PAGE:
From a historical perspective, one of the most popular ADHD medications of all time is Ritalin. It was first approved by the FDA in 1955 for treating a condition referred to as “hyperactivity.” While there weren’t many diagnoses for hyperactivity in the 1950s, the number of diagnoses skyrocketed in the 1990s, making Ritalin the single most popular pharmaceutical for the treatment of the condition now known as attention-deficit hyperactivity disorder (ADHD).
Ritalin has been around for well over half a century (nearly 60 years) and has been subject to extensive research. Although Ritalin is still heavily prescribed throughout the world, it no longer is the dominant drug of choice for treating ADHD. Nearly 40 years after the inception of Ritalin, a psychostimulant medication known as “Adderall” was engineered by Shire Pharmaceuticals.
Adderall gained steady momentum for its efficacy in treating attentional deficits. It also gained widespread acclaim as a stimulant that could be used as a party drug or to achieve a state of psychological euphoria. Despite the fact that Adderall and Ritalin are both psychostimulant drugs, there are subtle differences in the ingredient composition as well as mechanisms of action.
Ritalin vs. Adderall Comparison Chart
Below is a general comparison chart to help you assess basic differences between Ritalin (methylphenidate) and Adderall (mixed amphetamine salts). Understand that Ritalin was the first medication approved for the treatment of ADHD in 1955, whereas Adderall didn’t hit the market until 1996.
|Mixed Amphetamine Salts (~75% Dextroamphetamine & ~25% Levoamphetamine)
|IR (Immediate release) or SR (Sustained Release) or LA (Long acting)
|IR (Immediate release) or XR (Extended release)
|IR: 5 mg/10 mg/20 mg
SR: 10 mg/20 mg
LA: 10 mg/20 mg/30 mg/40 mg
|IR: 5 mg/7.5 mg/10 mg/12.5 mg/15 mg/20 mg/30 mg
XR: 5 mg/10 mg/15 mg/20 mg/25 mg/30 mg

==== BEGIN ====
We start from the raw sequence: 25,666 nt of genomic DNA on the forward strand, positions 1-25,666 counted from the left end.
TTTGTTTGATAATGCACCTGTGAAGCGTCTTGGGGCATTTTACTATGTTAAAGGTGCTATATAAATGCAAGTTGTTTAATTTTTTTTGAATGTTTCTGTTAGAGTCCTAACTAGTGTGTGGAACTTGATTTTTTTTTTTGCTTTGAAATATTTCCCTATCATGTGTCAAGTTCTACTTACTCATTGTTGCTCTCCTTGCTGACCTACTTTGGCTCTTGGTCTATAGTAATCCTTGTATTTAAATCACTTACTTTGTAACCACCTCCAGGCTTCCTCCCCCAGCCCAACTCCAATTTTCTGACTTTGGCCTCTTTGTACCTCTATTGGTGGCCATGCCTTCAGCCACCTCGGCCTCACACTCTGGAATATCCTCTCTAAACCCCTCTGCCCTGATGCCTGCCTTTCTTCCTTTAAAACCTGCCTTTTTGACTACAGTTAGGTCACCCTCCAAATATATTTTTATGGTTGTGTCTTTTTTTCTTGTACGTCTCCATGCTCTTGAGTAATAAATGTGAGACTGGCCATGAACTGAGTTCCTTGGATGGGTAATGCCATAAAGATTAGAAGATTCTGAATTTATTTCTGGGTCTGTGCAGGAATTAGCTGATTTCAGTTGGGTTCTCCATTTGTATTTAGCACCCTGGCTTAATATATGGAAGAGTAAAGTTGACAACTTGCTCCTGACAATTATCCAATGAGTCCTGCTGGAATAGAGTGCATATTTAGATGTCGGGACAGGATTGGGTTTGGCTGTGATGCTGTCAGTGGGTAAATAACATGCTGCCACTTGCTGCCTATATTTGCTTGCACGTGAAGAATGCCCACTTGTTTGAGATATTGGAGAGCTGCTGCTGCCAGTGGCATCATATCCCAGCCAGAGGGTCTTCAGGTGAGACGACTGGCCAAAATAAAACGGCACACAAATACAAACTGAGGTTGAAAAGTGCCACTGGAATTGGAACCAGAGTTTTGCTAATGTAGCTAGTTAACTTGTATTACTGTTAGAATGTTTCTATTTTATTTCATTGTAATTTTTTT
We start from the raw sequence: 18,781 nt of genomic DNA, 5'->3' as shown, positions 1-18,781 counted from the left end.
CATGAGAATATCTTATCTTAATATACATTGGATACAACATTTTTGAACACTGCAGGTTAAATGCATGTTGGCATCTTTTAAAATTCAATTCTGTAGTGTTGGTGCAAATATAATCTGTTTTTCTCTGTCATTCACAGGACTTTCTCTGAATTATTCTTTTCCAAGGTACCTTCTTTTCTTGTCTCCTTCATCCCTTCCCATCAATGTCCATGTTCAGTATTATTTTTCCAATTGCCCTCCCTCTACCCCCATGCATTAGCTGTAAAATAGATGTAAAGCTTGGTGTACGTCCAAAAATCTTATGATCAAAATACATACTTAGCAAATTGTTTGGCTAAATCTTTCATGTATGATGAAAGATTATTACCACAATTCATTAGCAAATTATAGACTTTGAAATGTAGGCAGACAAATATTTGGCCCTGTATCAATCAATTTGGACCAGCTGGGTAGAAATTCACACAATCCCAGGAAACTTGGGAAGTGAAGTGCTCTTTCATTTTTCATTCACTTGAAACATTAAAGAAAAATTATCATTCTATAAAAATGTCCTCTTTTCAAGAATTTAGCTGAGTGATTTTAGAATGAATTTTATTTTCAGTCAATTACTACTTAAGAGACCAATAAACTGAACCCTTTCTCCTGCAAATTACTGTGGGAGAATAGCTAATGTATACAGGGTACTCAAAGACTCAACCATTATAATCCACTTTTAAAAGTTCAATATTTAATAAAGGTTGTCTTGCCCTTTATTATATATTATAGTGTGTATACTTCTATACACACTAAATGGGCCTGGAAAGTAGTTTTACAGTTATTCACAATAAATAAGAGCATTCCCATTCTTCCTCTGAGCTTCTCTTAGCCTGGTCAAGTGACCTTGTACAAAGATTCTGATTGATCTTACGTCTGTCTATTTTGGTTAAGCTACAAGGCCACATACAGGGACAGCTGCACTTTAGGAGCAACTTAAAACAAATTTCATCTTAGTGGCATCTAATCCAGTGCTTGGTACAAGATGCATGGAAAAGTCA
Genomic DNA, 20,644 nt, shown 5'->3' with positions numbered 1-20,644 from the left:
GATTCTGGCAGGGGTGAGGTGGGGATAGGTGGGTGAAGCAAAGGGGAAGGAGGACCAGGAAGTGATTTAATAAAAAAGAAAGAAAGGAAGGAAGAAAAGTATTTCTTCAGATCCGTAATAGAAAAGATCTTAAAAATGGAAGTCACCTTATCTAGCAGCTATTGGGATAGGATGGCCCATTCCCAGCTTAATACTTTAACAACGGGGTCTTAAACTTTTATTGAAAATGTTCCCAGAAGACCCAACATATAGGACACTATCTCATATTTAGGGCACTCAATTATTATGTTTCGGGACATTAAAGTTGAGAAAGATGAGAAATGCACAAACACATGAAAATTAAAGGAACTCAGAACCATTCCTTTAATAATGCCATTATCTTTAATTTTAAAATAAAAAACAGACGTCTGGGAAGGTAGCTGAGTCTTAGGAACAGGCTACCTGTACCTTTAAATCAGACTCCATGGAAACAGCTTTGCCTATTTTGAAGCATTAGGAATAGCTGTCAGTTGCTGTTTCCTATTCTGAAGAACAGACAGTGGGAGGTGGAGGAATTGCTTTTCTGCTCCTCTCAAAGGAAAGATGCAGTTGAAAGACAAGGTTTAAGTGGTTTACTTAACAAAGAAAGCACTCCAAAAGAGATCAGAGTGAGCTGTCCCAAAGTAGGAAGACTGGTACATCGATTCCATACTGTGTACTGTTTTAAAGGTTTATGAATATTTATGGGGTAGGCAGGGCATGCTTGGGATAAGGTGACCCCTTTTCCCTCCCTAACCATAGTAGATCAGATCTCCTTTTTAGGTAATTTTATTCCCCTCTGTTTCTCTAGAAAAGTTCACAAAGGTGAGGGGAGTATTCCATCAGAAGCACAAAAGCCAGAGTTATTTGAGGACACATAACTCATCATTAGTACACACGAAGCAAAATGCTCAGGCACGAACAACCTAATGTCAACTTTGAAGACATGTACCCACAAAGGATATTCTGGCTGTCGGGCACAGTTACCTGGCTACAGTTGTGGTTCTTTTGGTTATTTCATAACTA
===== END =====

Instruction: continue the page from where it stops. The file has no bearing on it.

|Schedule II (US)
|Schedule II (US)
|Mechanism of action
|Functions by inhibiting catecholamine reuptake - specifically as a Dopamine Reuptake Inhibitor (DRI).
It blocks dopamine and norepinephrine transporters - increasing their extracellular concentrations.
Also acts as a 5HT1A receptor agonist.
|Functions by increasing levels and inhibiting reuptake of stimulatory neurotransmitters such as dopamine and norepinephrine.
Acts as a TAAR1 agonist and VMAT2 inhibitor.
|Generic version (?)
|1 to 7 hours
|11 to 13 hours
|Common side effects
|Abdominal pain. Appetite loss. Dizziness. Headache. Insomnia. Nausea. Nervousness. Vomiting. Weight loss.
|Abdominal pain. Appetite loss. Diarrhea. Dizziness. Dry Mouth. Fever. Headache. Insomnia. Irritability. Nausea. Nervousness. Vomiting. Weight loss.
|Duration of effect
|IR: 3 to 4 hours
SR: 6 to 8 hours
LA: 8 hours
|IR: 4 to 6 hours
XR: ~12 hours
|Aggression. Bipolar disorder. Criminality. Lethargy. Obesity. Postural Orthostatic Tachycardia Syndrome (POTS). Treatment-resistant depression.
|Treatment-resistant depression (Read:Adderall for depression).
Ritalin vs. Adderall: What’s the difference?
As you can see by the chart above, these drugs have some obvious similarities and some subtle differences. Adderall is a newer drug comprised of mixed amphetamine salts, whereas Ritalin contains methylphenidate. Both are considered effective agents for the treatment of ADHD and each is classified as a “Schedule II” controlled-substance in the United States.
The formatting and effect duration of each drug is slightly different. Ritalin is manufactured in three formats: an instant release (IR) lasting 3-4 hours, sustained release (SR) lasting 6 to 8 hours, and long-acting (LA) lasting 8 hours. Adderall is limited to two formats: an instant release (IR) lasting 4 to 6 hours and extended release (XR) lasting 12 hours.
Both Adderall and Ritalin are thought to have a high potential for abuse and dependence, therefore they are classified as “Schedule II” controlled-substances. This means that those taking Adderall or Ritalin may end up taking more than the prescribed amounts to achieve a psychological “high” characterized as a stimulatory euphoria. This psychological high is a result of high concentrations of dopamine being released.
Many partygoers take Adderall and/or Ritalin as means of inducing a psychological euphoria as well as to mitigate some of the psychological impairment associated with alcohol consumption. Those who abuse these drugs may resort to administering the substances with non-medically approved modalities such as insufflation or injection. It is common for individuals to resort to snorting Adderall as a quicker way to get high compared to oral ingestion.
The abuse potential is not limited to partygoers – many college students take Adderall and Ritalin to improve their academic performance. Many end up becoming dependent on these substances in order to perform well on tests or get passing grades. Tolerance is quickly built-up to each of these substances, making them both popular drugs of abuse. Adderall may have slightly more abuse potential due to the fact that it is thought to elicit a greater “rush” than Ritalin.